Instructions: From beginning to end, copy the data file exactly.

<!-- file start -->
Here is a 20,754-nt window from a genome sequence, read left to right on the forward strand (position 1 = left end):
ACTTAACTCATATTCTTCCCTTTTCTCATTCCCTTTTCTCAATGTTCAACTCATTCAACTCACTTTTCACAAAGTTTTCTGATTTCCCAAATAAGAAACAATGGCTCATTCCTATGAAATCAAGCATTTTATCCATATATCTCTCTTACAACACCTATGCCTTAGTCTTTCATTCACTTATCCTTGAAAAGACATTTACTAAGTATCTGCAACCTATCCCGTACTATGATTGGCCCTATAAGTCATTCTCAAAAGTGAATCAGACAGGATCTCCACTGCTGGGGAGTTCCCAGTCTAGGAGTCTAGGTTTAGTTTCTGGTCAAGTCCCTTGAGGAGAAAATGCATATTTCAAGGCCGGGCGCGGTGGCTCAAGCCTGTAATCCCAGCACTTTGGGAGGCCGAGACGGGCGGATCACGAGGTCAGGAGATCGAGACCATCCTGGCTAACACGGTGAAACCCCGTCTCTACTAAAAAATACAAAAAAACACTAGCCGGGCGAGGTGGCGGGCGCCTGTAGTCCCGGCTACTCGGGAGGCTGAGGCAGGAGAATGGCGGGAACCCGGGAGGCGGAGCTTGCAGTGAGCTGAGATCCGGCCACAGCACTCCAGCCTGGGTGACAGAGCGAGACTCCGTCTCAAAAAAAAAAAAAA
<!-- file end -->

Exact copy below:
Here is a 20,754-nt window from a genome sequence, read left to right on the forward strand (position 1 = left end):
ACTTAACTCATATTCTTCCCTTTTCTCATTCCCTTTTCTCAATGTTCAACTCATTCAACTCACTTTTCACAAAGTTTTCTGATTTCCCAAATAAGAAACAATGGCTCATTCCTATGAAATCAAGCATTTTATCCATATATCTCTCTTACAACACCTATGCCTTAGTCTTTCATTCACTTATCCTTGAAAAGACATTTACTAAGTATCTGCAACCTATCCCGTACTATGATTGGCCCTATAAGTCATTCTCAAAAGTGAATCAGACAGGATCTCCACTGCTGGGGAGTTCCCAGTCTAGGAGTCTAGGTTTAGTTTCTGGTCAAGTCCCTTGAGGAGAAAATGCATATTTCAAGGCCGGGCGCGGTGGCTCAAGCCTGTAATCCCAGCACTTTGGGAGGCCGAGACGGGCGGATCACGAGGTCAGGAGATCGAGACCATCCTGGCTAACACGGTGAAACCCCGTCTCTACTAAAAAATACAAAAAAACACTAGCCGGGCGAGGTGGCGGGCGCCTGTAGTCCCGGCTACTCGGGAGGCTGAGGCAGGAGAATGGCGGGAACCCGGGAGGCGGAGCTTGCAGTGAGCTGAGATCCGGCCACAGCACTCCAGCCTGGGTGACAGAGCGAGACTCCGTCTCAAAAAAAAAAAAAA